The recommended carry weight for backpacking is not to exceed 20% of body weight.  We've found that getting a pack under 20 pounds for a scout is very difficult, so a scout needs to weigh at least 100 pounds to realistically be able to backpack.  We also can't expect the newest scouts to have all the necessary equipment or training.  For these reasons the 1st and 2nd year scouts will be staying in base camp and day hiking on Saturday.  

Tonight in room 207 at the Hampton Park campus there will be a Backpacking 101 session for adult backpackers to cover gear, food, procedures, and any questions.  It starts at 7:00PM.

The troop web site has several good documents covering food, clothing, and gear under the "References" menu.  As always, Mr. Holder and I are available for any backpacking questions that you have.
 Lee Fields -
 Ken Holder -

Scouts, you need to start thinking about lightening your pack.  Find a tent buddy so each of you only carries half of the tent.  This alone will save you 2-3 pounds.

We will need to have a headcount of all the backpackers by the 9/15 troop meeting.  The National Parks limit our crew sizes to 10 people, and our policy is to have 2 adults per crew.  We must know in advance to plan how many adults are needed to support all the scouts who want to backpack.


Lee Fields


First- allow me to introduce myself to some of the new families that I may not have met. My name is Ken Holder (or DripDry to some). I have been a leader with the Troop for 10 years, and was the Scoutmaster for 4 ½ years before the illustrious Mr. Wheeler took over. I am an avid (or rabid) backpacker, and Mr. Fields and I have been the primary leaders of the Troop’s backpacking trips over the years. We have also just completed a fairly significant section hike of the Appalachian Trial, which is why we have been absent for a few months since March of this year.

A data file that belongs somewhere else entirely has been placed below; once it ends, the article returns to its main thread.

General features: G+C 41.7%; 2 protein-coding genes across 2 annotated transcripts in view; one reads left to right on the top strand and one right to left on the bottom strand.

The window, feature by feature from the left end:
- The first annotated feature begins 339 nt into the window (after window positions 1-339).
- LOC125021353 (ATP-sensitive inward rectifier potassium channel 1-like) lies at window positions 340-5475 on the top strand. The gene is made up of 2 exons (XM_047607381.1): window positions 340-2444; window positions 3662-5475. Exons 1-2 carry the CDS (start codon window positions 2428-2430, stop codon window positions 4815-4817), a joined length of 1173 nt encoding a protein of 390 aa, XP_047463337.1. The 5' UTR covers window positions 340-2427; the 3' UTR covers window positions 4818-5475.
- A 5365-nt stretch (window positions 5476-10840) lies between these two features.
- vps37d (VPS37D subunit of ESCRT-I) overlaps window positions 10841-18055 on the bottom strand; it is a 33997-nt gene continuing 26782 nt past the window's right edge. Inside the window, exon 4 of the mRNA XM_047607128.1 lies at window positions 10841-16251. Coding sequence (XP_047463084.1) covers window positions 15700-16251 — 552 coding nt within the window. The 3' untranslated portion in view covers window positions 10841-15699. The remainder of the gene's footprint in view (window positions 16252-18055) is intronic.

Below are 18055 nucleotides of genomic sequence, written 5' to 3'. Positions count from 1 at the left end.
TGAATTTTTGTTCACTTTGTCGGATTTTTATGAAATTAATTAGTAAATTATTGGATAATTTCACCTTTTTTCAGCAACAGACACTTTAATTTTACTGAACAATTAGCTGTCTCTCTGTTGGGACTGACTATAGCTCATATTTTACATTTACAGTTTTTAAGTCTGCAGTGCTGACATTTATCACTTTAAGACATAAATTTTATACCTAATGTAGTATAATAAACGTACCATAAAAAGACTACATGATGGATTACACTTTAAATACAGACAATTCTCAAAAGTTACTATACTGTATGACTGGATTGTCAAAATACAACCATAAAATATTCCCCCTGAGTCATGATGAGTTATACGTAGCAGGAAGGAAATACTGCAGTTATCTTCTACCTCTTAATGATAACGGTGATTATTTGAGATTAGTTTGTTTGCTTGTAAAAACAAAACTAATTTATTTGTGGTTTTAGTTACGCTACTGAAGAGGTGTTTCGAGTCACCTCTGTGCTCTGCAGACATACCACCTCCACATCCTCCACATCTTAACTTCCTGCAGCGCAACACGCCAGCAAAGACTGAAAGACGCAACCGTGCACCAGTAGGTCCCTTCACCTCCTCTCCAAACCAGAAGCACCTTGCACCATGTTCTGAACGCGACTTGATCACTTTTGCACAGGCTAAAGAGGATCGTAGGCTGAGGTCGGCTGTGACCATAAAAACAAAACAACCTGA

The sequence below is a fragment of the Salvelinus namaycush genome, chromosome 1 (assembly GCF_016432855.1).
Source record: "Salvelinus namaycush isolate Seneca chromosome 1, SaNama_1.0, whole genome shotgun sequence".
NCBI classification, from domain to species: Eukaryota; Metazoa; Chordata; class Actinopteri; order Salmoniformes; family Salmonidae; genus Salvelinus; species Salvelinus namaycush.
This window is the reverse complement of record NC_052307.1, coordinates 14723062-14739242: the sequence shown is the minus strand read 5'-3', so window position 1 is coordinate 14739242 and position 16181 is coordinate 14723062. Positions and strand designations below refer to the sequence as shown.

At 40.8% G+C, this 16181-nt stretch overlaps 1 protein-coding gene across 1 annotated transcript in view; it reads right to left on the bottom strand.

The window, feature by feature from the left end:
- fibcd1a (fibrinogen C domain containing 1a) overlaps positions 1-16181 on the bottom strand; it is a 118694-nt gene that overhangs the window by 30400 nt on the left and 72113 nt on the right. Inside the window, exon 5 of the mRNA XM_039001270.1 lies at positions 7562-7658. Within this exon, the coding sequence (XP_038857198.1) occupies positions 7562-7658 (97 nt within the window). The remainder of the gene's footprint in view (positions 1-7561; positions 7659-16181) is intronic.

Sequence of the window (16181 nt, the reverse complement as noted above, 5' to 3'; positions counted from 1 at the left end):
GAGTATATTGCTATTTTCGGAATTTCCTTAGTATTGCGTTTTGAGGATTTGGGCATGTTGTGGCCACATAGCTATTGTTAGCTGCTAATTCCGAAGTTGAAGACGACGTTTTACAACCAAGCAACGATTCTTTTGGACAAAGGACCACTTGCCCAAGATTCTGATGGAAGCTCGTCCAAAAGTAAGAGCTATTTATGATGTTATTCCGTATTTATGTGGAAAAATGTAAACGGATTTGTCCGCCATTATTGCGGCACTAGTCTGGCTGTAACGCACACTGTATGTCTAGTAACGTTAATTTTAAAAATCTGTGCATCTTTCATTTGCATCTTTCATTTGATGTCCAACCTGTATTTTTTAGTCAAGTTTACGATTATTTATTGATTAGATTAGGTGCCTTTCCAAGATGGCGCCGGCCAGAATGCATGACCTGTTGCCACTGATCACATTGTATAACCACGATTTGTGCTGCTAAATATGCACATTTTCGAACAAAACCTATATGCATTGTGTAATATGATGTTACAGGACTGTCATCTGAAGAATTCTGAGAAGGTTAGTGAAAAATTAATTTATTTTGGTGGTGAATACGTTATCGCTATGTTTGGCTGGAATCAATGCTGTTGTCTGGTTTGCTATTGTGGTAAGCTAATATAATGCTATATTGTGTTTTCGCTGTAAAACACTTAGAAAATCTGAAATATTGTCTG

Now- why the e-mail? I know most of the scouts are at Summer Camp, but I wanted to send this out to give them something to think about when they return.

In September the Troop has a “backpacking” trip scheduled for Shenandoah National Park. Before anyone gets concerned, let me emphasize that the first year scouts will NOT be backpacking and you don’t need to buy any gear- what you have today will work! The younger scouts will have a “modified” experience that will allow them to get a feel for the difference between backpacking and our normal campouts. They will participate in a day hike, and will only need some form of daypack, bookbag, etc. to carry a few essentials (rain coat, water bottle, lunch, etc.). They will return to the base camp and use their normal camping gear. A few of our older scouts will stay with the first year Scouts, and the remainder will leave camp on Saturday morning and camp in the “backcountry” Saturday night on a backpacking trip. More details will be provided as we get closer to September.

One of the things we want to do with the younger scouts is to give them the experience of preparing their own “backpacking” meals. When we discussed this with the Committee last week, the suggestion was made that we send out information as soon as possible so parents and scouts can have time to think about what they might want to try, and have a chance to practice while they are home for the summer. One of the things you can do is to encourage your scout to get experience cooking simple meals at home. That will help them have confidence on outings.

We will be presenting more information on backcountry cooking in the Troop meetings after Summer Camp, but thought I would pass along the following which Lee Fields and I prepared last year. This is the same food and techniques Lee and I used on our long distance hike, and neither of us starved (or ever had to clean a pot!):

Ken “DripDry” Holder
Troop 2860
Aj Mezynski,
Sep 17, 2010, 6:20 AM
Aj Mezynski,
Oct 4, 2010, 8:21 PM
Aj Mezynski,
Sep 17, 2010, 6:20 AM
Aj Mezynski,
Sep 26, 2010, 7:04 PM
Aj Mezynski,
Sep 22, 2010, 9:14 PM